The Soviet Kalashnikov AK-47 assault rifle became one of the most famous automatic weapons of all time after it was introduced in the late 1940s. Its proliferation made it a market success and those nations falling under the Soviet sphere of influence also adopted the type to replace outmoded bolt-action service rifles, semi-automatic rifles, and World War 2-era submachine guns then in service. In 1959, the AK-47 was modernized to become the "AKM" and this mark also went on to see widespread service all over the globe.
At the behest of the Soviets (who looked to lessen their production commitments outside of the Soviet Union), communist Romania joined other Warsaw Pact nations in developing a localised version of the AKM - this weapon became the "Pistol Mitraliera Model 1963" ("PM md. 63"). Design work was handled by Romtechnica in the 1960s with manufacture through RATMIL ("Regia Autonoma pentru productja de Technica MILitara").
Externally, the rifle looked very much the part of a Kalashnikov assault weapon. Indeed the rifle appeared as nothing more than a clone of the Soviet model complete with wood furniture, curved 30-round magazine, and rectangular receiver with its large fire selector lever. The gas cylinder resided above the barrel assembly as in the AKM and a wood buttstock was used. It retained the Soviet 7.62x39mm chambering and gas-operated operation. One identifying feature of the PM md. 63 became the integrated, forward-slanted foregrip molded as part of the forward furniture making up the lower section of the handguard.
In 1965, a slightly altered version appeared which replaced the wooden shoulder stock with an under-folding skeletal metal design for improved transportability. The under-folding nature of the stock also forced the vertical foregrip to be reshaped so as to point rearwards to clear the collapsing assembly. Civilian market forms then followed and the "AIM" (wood stocked) and "AIMS" (metal stocked) were export models of the Romanian gun.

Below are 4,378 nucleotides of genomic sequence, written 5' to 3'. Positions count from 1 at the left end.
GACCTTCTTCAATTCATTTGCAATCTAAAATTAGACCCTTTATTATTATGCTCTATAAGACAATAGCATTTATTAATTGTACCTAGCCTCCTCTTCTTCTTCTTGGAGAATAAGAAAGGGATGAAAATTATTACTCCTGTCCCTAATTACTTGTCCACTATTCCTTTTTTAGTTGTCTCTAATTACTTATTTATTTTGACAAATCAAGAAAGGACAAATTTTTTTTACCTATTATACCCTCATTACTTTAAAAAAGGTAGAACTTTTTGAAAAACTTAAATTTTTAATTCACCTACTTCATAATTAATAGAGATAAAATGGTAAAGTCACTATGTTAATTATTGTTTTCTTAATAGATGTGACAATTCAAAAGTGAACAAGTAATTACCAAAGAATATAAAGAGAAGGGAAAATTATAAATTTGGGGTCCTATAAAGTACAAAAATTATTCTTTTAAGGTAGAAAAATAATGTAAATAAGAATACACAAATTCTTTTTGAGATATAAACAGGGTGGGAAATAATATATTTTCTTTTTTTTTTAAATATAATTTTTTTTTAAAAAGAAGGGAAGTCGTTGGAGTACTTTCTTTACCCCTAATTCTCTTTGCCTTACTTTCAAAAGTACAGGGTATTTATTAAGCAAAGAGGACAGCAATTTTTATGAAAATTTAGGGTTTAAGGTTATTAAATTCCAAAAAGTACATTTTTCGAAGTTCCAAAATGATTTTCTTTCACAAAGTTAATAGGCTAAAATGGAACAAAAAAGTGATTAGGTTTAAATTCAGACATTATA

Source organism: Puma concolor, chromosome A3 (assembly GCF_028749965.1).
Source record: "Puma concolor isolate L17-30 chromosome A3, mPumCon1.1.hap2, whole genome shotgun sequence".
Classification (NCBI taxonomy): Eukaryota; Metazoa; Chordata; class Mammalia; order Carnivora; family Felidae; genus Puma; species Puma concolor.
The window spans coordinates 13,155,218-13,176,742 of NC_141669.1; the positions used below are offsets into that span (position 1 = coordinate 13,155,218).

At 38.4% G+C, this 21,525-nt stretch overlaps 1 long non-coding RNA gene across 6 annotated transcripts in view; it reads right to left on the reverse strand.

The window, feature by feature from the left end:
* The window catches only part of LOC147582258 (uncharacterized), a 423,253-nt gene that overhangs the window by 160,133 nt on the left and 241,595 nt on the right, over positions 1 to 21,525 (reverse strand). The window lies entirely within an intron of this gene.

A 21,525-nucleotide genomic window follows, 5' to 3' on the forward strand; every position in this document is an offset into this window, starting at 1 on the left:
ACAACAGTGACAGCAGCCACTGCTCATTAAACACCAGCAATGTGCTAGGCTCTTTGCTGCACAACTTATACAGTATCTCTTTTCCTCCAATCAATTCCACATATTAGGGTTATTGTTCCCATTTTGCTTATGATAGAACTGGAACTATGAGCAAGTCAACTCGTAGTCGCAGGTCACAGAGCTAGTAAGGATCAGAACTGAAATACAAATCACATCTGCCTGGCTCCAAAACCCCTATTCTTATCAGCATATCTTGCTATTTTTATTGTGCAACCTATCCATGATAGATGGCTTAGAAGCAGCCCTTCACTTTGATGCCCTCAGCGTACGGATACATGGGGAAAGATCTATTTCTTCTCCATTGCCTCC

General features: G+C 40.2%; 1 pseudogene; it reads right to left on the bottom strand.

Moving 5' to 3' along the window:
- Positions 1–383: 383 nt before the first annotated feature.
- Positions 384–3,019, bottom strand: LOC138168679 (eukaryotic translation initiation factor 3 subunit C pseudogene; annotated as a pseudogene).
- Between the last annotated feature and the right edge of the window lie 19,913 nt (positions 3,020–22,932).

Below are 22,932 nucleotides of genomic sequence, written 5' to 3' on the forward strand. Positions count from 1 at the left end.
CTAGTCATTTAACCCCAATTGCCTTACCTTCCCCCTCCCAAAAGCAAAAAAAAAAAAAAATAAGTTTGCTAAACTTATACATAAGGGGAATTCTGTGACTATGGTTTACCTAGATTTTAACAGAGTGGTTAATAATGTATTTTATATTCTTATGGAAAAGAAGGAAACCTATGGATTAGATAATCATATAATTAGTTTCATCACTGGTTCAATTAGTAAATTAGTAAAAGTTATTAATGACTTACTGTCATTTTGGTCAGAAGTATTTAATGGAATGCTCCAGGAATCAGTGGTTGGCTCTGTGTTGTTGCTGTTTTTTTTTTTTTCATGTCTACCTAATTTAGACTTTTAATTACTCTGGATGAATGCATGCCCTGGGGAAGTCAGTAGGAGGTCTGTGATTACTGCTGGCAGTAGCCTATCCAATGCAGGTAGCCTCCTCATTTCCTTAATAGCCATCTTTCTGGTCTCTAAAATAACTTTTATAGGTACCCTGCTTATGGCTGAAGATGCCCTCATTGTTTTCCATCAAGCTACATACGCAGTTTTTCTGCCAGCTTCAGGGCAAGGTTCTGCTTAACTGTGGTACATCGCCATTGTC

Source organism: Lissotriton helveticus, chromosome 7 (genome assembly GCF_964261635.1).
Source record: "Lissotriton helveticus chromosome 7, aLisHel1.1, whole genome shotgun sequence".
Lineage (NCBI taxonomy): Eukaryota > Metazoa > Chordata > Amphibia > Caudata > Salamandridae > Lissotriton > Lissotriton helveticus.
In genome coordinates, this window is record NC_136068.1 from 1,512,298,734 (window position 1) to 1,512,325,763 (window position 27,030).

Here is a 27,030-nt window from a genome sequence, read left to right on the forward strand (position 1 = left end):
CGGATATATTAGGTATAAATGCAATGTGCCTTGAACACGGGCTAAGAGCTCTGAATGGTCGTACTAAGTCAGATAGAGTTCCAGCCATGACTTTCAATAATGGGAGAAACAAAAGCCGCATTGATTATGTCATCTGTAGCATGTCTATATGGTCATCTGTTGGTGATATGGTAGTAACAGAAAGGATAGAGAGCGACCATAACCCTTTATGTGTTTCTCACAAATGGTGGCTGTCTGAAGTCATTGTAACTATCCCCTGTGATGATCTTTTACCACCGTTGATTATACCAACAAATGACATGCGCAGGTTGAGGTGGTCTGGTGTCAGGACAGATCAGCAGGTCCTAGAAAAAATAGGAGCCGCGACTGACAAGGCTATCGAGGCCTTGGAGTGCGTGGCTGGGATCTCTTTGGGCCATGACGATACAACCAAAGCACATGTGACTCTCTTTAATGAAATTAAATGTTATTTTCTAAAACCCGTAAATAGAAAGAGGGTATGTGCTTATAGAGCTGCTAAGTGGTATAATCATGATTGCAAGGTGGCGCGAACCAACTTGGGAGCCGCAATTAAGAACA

Production of the PM md. 63 began in 1963 and it continued in manufacture in varied forms until 1994. The series provided Romanian troops with a solid, if unspectacular, automatic weapon in the same way as the celebrated Kalashnikovs did for the Soviet Army. The PM md family offered roughly the same strong inherent qualities as the original - they were efficient weapons that proved easy to operate (and train others on) and could be mass produced within Romania by the thousands.
As with the AKM, this assault rifle was also reborn as a short-barreled carbine weapon utilizing a 20-round magazine. The barrel and gas cylinder were both appropriately shortened for the product which made for a more compact profile and this was further helped by the introduction of a side-folding metal stock. The weapon was designated as "Pistol Mitraliera Model 1980 (PM md. 80) or "AIMR". In 1990, the "Pistol Mitraliera Model 1990" (PM md. 90) appeared as a modernized product and its short-barreled carbine form became the "Pistol Mitraliera Model 90 cu Teava Scurta".
The PM md guns went on to see service beyond Romania's borders for they were taken on in number by the forces of Afghanistan, Georgia, Iraq, Iran, India, Lebanon, Libya Syria, and Saudi Arabia among others. By now, the Romanian Army adopted the smaller Soviet 5.45x39mm cartridge and made the "Pusca Automata Model 1986" (PA md. 86) of 1986 its standard assault rifle.